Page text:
Turn a hardy winter vegetable into a tangy, sweet and vibrant accompaniment for ice cream or breakfast oats with this delicious stewed rhubarb compote.
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Place the orange juice and rind in a medium saucepan over medium heat. Add the rhubarb and sugar and stir to combine. Cook, covered, stirring halfway through cooking, for 10 mins or until mixture is soft but some rhubarb pieces still have form. Serve warm or cold.
COOK. STORE. SAVE.
Clever storage: Thanks to its sugar content and citric acid from the oranges, your compote will last quite well if stored in a jar in the fridge – that’s if you don’t eat it all first. Grab any of your leftover jam jars, give them a good clean and sterilise in the oven before filling with your finished compote.
Smart swap: If you don’t have any oranges in the fridge or fruit bowl, you could use a lemon instead.
There’s no greater treat in the cooler weather than a warm bowl of oats or even a cold bowl of ice cream topped with a sweet rhubarb compote. It’s rich and indulgent with that unforgettable vibrant hue that is only attributed to this vegetable. Compote is French for “mixture”, describing the simple method of cooking fruit in a sugar syrup – and when you add sugar and citrus to rhubarb and cook it until the fibres break down, it turns into a delightful dessert or breakfast accompaniment. This easy stewed rhubarb recipe only requires a few simple ingredients to create this winter favourite for you to add to your breakfast, snacks and desserts recipe repertoire.
Stewing rhubarb is one of the best ways to enjoy this veggie, as it brings out the most flavour. It’s commonly paired with apples in pies or tarts because its bright tang is a great contrast to sweetness. Rhubarb also works well with strawberries for a similar reason, as well as ginger for something with more bite. Rhubarb is easy to work with since it doesn’t require much prep. Simply remove and discard the leaves (if it has any) and give it a rinse to wash off any dirt or residue. There’s no peeling required to stew rhubarb. You can trim the root end for a clean edge to work with before slicing the stalk into manageable pieces. Rhubarb compote is one of those dishes whose beauty is in its simplicity. This version only requires 3 basic ingredients – rhubarb, orange and sugar – and only one step and a bit of prep. The beauty of this delicious treat is that it is just as good served cold as it is piping hot. The only issue is deciding which way to enjoy it first.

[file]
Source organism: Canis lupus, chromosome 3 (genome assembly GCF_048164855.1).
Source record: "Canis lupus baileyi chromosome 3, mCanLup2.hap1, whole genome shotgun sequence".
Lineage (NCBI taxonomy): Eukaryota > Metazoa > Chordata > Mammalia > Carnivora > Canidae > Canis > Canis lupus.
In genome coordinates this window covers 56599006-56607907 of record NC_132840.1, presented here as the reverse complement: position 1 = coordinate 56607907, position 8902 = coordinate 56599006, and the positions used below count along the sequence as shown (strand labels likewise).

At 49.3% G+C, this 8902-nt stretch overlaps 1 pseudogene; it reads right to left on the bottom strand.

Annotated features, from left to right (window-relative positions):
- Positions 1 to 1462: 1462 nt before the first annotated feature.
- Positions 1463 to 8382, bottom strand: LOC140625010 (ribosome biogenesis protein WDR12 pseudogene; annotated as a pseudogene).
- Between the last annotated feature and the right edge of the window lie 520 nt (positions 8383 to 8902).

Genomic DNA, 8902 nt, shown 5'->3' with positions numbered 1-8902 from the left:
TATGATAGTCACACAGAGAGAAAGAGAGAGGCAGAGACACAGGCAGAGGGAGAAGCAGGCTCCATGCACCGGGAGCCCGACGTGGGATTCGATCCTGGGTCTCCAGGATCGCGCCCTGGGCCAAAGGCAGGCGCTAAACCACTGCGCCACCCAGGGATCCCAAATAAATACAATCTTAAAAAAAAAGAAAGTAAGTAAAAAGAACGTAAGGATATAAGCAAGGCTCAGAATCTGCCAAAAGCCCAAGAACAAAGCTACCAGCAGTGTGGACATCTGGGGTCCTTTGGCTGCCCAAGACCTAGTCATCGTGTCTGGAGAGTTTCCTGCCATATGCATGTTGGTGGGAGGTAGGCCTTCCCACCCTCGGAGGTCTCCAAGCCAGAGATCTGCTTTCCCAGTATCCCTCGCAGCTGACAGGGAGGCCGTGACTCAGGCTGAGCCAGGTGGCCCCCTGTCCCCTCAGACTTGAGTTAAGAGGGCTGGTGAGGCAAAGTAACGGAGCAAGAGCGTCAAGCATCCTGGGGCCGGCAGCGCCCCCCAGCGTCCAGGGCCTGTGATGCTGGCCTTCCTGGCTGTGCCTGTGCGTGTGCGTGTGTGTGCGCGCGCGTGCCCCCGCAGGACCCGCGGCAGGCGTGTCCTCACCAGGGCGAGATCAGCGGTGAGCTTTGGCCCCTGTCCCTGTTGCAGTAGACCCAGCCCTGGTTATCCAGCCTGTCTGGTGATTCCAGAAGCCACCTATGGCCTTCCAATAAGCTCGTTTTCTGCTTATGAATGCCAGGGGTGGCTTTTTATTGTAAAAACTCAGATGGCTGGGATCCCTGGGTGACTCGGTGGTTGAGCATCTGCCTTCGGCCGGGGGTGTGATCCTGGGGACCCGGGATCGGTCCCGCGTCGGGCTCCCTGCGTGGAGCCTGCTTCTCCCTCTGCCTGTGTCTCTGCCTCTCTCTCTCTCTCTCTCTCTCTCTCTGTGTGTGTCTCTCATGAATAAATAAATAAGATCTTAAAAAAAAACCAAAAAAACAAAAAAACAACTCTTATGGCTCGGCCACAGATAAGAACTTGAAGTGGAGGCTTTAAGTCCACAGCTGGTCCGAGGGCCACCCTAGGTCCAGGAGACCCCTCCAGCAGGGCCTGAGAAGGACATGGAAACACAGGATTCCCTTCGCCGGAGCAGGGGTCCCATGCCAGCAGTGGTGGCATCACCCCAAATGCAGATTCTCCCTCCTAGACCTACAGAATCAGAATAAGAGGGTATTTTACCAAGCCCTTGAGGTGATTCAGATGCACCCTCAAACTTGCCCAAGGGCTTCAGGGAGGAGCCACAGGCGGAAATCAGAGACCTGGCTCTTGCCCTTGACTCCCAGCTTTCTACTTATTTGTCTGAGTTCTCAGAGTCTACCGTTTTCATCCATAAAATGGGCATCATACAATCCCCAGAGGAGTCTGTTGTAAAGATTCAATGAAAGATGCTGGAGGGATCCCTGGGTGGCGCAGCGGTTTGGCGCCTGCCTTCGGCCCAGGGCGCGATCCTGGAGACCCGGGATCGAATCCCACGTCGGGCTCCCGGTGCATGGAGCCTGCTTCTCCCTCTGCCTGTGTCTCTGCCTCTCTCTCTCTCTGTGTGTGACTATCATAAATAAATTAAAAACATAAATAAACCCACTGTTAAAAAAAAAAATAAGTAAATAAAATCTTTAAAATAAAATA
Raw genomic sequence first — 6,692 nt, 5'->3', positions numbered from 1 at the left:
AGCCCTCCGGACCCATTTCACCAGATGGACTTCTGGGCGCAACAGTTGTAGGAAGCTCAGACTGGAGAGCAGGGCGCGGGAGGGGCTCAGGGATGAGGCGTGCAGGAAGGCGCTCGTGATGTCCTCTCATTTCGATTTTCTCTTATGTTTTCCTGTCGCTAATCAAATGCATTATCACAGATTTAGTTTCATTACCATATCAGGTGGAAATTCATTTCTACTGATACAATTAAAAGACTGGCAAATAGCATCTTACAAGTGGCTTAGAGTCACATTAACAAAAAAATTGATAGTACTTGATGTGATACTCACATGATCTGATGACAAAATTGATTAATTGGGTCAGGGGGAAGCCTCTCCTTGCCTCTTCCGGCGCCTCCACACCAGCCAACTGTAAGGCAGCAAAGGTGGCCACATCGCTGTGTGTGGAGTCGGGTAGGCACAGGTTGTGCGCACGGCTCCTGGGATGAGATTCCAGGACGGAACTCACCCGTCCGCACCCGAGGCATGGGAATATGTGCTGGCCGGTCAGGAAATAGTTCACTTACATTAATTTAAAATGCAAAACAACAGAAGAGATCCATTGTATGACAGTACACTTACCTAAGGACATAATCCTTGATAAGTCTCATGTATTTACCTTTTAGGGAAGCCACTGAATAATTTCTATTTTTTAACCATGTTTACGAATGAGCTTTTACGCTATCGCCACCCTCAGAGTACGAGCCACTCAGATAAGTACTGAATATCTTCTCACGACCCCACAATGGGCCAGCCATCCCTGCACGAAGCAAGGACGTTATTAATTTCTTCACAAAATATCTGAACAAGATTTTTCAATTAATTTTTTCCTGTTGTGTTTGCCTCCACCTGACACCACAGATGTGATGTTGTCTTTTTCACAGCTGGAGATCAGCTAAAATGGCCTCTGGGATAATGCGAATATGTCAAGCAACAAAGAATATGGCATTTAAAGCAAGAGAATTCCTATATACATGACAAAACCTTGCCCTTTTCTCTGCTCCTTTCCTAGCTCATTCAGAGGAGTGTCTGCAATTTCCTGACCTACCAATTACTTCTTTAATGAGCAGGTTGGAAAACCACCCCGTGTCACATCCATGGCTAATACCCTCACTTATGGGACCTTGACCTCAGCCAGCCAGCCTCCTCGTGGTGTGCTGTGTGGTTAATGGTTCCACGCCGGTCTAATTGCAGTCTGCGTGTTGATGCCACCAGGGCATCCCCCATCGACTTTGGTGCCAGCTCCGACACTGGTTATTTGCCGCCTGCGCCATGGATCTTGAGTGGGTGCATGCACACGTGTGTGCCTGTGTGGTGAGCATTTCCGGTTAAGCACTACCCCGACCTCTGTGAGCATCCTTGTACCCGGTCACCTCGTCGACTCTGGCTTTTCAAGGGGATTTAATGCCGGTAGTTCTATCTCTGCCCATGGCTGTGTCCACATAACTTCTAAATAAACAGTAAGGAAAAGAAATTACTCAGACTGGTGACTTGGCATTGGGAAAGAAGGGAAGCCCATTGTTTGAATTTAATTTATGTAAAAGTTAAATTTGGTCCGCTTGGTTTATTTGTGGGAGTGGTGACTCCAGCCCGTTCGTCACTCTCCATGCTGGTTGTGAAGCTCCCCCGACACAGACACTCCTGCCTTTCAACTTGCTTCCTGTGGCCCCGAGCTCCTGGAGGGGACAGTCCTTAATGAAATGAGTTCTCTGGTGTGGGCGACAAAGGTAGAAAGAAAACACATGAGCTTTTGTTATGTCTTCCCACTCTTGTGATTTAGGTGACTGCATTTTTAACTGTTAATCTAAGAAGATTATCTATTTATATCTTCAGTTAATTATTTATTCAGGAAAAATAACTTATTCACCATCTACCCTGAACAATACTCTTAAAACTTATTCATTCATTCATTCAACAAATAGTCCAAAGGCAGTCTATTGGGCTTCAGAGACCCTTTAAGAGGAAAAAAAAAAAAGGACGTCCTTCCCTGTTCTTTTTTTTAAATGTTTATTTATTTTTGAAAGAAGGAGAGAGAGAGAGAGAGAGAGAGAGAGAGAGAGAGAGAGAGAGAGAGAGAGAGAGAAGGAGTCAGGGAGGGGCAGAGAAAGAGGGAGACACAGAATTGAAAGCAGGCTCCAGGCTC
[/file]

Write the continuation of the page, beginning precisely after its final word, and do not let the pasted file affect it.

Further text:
The absolute joy of stewed rhubarb is how truly versatile it is. In the morning you can spread it over a stack of pancakes, drizzle across your choice of cereal or dollop it on top of your yoghurt and muesli. For a tasty snack to get you through to dinner, add some sweet compote to a pot of Greek yoghurt and finish with your choice of crushed nuts like a mini parfait treat. But let’s be honest, dessert is where easy rhubarb compote really comes into its own. Try a simple swirl through vanilla ice cream, or for something a little more fancy, serve crushed pavlova nests, compote and cream to create an Eton mess-style dessert. If you puree your compote and add to a glass of sparkling wine then you have yourself a Bellini. You may not be adding it to your savoury dishes just yet, but who knows, it’s that good it just might work.
Once you’ve mastered stewed rhubarb, you may wish to branch out and try our homemade apple sauce. For something similar but a little different try Michael Weldon’s honey labne with stewed apple and rhubarb. And if you like rhubarb as a compote, then you’ll love it roasted in this cheat’s pavlova with rhubarb and strawberries.